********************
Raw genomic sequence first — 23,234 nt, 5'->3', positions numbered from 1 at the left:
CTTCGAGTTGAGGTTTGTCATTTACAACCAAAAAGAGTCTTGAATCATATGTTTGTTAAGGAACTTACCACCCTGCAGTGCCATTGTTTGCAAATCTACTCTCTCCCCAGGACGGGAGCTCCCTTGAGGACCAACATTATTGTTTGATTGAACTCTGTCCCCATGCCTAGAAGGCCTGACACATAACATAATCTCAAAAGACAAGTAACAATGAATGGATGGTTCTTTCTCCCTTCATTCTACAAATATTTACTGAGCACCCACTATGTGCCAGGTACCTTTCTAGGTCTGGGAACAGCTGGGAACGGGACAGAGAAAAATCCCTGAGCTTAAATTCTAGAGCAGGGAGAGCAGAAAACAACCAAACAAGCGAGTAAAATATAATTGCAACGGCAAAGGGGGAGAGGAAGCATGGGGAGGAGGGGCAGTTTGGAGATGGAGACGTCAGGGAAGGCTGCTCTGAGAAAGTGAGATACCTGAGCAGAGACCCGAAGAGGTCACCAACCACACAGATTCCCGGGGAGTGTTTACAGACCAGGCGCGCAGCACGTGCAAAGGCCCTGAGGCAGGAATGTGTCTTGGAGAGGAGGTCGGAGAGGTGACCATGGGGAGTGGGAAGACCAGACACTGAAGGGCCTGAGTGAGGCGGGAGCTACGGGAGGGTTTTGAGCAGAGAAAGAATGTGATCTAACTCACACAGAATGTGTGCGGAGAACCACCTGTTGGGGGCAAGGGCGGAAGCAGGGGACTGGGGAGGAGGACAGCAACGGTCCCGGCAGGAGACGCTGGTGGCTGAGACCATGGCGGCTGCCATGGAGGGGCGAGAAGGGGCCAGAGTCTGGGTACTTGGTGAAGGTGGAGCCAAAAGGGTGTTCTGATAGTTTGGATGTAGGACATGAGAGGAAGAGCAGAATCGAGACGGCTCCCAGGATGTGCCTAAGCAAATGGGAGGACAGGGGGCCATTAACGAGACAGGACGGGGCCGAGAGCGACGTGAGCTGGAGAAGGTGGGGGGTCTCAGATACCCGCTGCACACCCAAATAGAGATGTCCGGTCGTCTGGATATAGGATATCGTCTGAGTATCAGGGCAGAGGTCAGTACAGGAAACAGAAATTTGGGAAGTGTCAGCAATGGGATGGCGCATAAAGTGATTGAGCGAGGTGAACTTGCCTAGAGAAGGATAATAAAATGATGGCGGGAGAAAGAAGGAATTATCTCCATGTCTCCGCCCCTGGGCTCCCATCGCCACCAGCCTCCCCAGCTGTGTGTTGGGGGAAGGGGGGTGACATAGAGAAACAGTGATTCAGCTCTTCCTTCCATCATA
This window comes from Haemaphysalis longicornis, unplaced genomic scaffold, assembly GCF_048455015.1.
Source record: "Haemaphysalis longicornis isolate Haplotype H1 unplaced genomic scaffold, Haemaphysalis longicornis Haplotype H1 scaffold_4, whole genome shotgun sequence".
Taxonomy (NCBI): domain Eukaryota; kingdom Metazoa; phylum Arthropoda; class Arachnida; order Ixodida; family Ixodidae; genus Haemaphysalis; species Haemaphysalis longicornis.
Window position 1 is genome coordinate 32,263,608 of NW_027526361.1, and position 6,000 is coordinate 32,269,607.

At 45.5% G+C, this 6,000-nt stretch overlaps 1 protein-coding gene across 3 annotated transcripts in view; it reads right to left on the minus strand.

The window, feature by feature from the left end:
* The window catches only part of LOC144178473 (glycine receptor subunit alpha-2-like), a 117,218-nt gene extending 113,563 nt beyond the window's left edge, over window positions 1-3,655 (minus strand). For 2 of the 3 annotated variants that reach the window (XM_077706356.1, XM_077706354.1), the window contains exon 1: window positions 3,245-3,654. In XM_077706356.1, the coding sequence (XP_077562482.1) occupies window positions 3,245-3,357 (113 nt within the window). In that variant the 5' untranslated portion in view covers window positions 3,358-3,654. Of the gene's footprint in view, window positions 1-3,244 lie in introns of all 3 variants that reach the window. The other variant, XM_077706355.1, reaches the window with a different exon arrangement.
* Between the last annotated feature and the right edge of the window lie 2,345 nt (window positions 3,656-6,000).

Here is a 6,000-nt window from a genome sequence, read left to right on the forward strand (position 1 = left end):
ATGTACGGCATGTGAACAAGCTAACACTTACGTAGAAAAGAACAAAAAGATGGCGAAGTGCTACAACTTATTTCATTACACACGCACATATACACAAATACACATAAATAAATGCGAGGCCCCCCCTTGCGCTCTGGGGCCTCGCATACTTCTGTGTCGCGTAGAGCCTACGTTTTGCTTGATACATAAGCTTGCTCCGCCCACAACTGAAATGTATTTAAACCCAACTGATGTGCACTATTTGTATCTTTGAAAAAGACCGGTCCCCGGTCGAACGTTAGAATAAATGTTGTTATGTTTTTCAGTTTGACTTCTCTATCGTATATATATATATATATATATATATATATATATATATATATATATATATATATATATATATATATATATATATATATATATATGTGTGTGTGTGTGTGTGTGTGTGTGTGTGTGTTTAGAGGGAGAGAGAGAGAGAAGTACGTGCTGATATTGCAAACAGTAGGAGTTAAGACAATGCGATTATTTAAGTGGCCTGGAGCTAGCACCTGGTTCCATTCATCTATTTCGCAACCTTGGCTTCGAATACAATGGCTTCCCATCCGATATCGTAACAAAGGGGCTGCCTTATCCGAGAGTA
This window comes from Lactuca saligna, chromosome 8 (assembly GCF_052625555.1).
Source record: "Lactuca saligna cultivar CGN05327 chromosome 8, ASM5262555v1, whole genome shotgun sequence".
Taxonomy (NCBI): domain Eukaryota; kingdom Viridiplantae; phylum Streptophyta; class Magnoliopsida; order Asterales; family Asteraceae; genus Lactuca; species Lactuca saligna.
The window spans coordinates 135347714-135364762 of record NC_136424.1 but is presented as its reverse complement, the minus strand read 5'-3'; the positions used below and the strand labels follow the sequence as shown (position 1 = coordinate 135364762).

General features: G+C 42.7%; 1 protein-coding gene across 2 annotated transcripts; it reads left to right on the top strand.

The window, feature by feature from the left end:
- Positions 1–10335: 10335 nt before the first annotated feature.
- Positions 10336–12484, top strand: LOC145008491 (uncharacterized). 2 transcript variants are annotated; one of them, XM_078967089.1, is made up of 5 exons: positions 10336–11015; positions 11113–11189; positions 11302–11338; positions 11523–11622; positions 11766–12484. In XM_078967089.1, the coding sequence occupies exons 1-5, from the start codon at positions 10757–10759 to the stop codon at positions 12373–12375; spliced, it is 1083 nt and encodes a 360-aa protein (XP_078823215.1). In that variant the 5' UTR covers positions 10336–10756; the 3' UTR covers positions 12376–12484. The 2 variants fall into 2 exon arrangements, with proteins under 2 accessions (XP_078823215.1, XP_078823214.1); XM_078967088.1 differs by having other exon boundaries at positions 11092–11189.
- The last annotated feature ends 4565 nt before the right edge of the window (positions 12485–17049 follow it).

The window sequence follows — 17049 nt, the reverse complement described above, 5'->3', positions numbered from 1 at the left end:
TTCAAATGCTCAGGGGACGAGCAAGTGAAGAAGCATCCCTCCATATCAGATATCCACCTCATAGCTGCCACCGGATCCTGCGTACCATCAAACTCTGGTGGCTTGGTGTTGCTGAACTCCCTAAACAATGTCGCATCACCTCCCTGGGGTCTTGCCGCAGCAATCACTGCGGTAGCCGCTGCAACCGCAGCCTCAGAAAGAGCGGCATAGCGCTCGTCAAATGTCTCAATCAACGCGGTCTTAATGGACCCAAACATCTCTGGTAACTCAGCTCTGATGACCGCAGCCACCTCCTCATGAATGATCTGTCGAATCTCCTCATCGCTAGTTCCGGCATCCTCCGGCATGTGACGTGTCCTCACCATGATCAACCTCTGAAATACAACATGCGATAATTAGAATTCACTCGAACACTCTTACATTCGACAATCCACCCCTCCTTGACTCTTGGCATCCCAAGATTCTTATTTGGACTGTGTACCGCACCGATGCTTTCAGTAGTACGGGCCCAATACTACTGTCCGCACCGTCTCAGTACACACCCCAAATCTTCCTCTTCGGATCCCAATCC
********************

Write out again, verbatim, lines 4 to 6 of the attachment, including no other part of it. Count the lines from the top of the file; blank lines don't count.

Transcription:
Source record: "Haemaphysalis longicornis isolate Haplotype H1 unplaced genomic scaffold, Haemaphysalis longicornis Haplotype H1 scaffold_4, whole genome shotgun sequence".
Taxonomy (NCBI): domain Eukaryota; kingdom Metazoa; phylum Arthropoda; class Arachnida; order Ixodida; family Ixodidae; genus Haemaphysalis; species Haemaphysalis longicornis.
Window position 1 is genome coordinate 32,263,608 of NW_027526361.1, and position 6,000 is coordinate 32,269,607.